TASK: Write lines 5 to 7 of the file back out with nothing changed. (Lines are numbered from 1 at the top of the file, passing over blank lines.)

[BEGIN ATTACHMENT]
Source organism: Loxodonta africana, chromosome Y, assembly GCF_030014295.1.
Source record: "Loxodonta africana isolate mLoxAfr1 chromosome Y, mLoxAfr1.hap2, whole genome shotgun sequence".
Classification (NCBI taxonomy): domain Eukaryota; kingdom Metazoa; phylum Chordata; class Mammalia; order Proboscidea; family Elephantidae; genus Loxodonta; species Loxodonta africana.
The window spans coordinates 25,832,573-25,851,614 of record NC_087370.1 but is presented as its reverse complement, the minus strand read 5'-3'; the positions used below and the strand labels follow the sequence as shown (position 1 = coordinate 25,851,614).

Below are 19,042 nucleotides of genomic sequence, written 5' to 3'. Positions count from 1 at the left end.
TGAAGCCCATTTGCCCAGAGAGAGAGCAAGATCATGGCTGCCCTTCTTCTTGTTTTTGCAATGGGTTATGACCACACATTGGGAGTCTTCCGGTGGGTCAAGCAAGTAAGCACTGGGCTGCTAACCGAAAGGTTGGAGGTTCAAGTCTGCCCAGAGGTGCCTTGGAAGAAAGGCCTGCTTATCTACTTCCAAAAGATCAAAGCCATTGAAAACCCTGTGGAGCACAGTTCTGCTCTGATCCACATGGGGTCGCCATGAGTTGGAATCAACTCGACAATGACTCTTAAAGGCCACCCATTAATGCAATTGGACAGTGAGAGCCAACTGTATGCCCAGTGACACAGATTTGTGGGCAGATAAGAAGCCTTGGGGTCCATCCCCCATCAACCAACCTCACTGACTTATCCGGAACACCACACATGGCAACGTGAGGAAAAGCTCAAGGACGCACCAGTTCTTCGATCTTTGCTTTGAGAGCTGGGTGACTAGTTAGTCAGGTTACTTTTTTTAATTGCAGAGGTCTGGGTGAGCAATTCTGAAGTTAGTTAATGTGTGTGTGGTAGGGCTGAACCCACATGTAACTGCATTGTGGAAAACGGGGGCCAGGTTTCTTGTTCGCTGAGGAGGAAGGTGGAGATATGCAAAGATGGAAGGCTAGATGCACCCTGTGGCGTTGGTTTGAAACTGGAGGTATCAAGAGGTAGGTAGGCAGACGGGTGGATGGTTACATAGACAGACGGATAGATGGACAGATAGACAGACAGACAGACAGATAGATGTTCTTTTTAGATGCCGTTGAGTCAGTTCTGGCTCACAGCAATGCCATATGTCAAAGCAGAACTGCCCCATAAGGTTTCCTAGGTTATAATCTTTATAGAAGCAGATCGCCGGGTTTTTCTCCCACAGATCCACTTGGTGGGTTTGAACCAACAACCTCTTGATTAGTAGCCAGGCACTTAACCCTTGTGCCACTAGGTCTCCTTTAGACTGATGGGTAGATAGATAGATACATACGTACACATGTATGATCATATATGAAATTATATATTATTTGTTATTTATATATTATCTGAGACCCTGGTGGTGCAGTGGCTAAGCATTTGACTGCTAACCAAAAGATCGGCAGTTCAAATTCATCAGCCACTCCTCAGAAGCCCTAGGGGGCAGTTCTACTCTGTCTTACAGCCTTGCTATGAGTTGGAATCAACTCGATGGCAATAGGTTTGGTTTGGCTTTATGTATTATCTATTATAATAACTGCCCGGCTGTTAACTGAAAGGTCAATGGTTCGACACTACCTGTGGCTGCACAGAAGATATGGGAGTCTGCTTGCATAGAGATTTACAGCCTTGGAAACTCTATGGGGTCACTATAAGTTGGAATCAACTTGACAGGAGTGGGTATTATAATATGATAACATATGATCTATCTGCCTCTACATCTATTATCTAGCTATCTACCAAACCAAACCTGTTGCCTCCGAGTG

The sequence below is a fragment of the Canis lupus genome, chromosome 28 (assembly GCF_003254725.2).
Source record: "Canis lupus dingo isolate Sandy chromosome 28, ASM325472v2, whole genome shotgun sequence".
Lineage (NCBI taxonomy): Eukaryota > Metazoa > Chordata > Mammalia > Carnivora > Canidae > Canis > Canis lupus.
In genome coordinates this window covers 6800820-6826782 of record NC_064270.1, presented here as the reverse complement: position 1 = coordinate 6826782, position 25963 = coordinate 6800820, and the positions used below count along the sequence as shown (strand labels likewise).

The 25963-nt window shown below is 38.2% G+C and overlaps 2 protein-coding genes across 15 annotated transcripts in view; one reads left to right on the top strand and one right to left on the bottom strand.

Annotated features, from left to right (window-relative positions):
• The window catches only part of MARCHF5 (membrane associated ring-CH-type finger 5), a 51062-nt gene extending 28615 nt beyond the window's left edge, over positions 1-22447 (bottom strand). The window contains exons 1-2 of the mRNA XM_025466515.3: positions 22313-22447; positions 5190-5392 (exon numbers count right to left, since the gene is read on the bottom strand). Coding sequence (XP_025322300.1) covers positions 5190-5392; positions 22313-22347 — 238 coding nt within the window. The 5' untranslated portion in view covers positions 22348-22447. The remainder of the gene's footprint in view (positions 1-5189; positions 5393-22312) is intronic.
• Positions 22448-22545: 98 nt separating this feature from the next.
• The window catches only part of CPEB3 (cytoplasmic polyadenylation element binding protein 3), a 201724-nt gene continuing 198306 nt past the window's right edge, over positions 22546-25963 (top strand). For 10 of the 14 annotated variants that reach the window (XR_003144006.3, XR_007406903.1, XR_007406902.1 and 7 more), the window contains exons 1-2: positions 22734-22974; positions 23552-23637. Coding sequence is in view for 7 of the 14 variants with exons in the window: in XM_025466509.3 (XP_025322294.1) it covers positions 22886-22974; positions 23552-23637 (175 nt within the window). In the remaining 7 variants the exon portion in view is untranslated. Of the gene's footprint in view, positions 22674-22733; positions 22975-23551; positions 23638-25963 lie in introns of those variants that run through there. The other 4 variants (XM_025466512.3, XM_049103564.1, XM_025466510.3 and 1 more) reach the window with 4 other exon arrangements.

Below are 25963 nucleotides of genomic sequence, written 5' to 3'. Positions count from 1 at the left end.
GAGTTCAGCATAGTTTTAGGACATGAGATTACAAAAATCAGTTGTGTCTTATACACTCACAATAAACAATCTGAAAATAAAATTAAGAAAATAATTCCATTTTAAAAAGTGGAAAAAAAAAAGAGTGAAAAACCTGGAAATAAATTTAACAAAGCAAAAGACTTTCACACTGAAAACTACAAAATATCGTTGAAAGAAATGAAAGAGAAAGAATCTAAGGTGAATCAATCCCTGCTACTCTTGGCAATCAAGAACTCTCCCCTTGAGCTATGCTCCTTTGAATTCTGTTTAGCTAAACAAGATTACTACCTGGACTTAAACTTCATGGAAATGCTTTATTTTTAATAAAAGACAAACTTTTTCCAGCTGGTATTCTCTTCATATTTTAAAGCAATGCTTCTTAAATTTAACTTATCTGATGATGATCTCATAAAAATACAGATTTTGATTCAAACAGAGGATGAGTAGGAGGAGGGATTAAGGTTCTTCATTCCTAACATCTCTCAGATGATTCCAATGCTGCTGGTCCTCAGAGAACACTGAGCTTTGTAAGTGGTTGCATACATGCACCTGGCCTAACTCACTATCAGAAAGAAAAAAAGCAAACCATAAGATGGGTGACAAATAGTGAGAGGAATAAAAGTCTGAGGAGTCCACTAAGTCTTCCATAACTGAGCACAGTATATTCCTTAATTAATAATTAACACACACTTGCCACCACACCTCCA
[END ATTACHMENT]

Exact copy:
Below are 19,042 nucleotides of genomic sequence, written 5' to 3'. Positions count from 1 at the left end.
TGAAGCCCATTTGCCCAGAGAGAGAGCAAGATCATGGCTGCCCTTCTTCTTGTTTTTGCAATGGGTTATGACCACACATTGGGAGTCTTCCGGTGGGTCAAGCAAGTAAGCACTGGGCTGCTAACCGAAAGGTTGGAGGTTCAAGTCTGCCCAGAGGTGCCTTGGAAGAAAGGCCTGCTTATCTACTTCCAAAAGATCAAAGCCATTGAAAACCCTGTGGAGCACAGTTCTGCTCTGATCCACATGGGGTCGCCATGAGTTGGAATCAACTCGACAATGACTCTTAAAGGCCACCCATTAATGCAATTGGACAGTGAGAGCCAACTGTATGCCCAGTGACACAGATTTGTGGGCAGATAAGAAGCCTTGGGGTCCATCCCCCATCAACCAACCTCACTGACTTATCCGGAACACCACACATGGCAACGTGAGGAAAAGCTCAAGGACGCACCAGTTCTTCGATCTTTGCTTTGAGAGCTGGGTGACTAGTTAGTCAGGTTACTTTTTTTAATTGCAGAGGTCTGGGTGAGCAATTCTGAAGTTAGTTAATGTGTGTGTGGTAGGGCTGAACCCACATGTAACTGCATTGTGGAAAACGGGGGCCAGGTTTCTTGTTCGCTGAGGAGGAAGGTGGAGATATGCAAAGATGGAAGGCTAGATGCACCCTGTGGCGTTGGTTTGAAACTGGAGGTATCAAGAGGTAGGTAGGCAGACGGGTGGATGGTTACATAGACAGACGGATAGATGGACAGATAGACAGACAGACAGACAGATAGATGTTCTTTTTAGATGCCGTTGAGTCAGTTCTGGCTCACAGCAATGCCATATGTCAAAGCAGAACTGCCCCATAAGGTTTCCTAGGTTATAATCTTTATAGAAGCAGATCGCCGGGTTTTTCTCCCACAGATCCACTTGGTGGGTTTGAACCAACAACCTCTTGATTAGTAGCCAGGCACTTAACCCTTGTGCCACTAGGTCTCCTTTAGACTGATGGGTAGATAGATAGATACATACGTACACATGTATGATCATATATGAAATTATATATTATTTGTTATTTATATATTATCTGAGACCCTGGTGGTGCAGTGGCTAAGCATTTGACTGCTAACCAAAAGATCGGCAGTTCAAATTCATCAGCCACTCCTCAGAAGCCCTAGGGGGCAGTTCTACTCTGTCTTACAGCCTTGCTATGAGTTGGAATCAACTCGATGGCAATAGGTTTGGTTTGGCTTTATGTATTATCTATTATAATAACTGCCCGGCTGTTAACTGAAAGGTCAATGGTTCGACACTACCTGTGGCTGCACAGAAGATATGGGAGTCTGCTTGCATAGAGATTTACAGCCTTGGAAACTCTATGGGGTCACTATAAGTTGGAATCAACTTGACAGGAGTGGGTATTATAATATGATAACATATGATCTATCTGCCTCTACATCTATTATCTAGCTATCTACCAAACCAAACCTGTTGCCTCCGAGTG

The sequence below is a fragment of the Canis lupus genome, chromosome 28 (assembly GCF_003254725.2).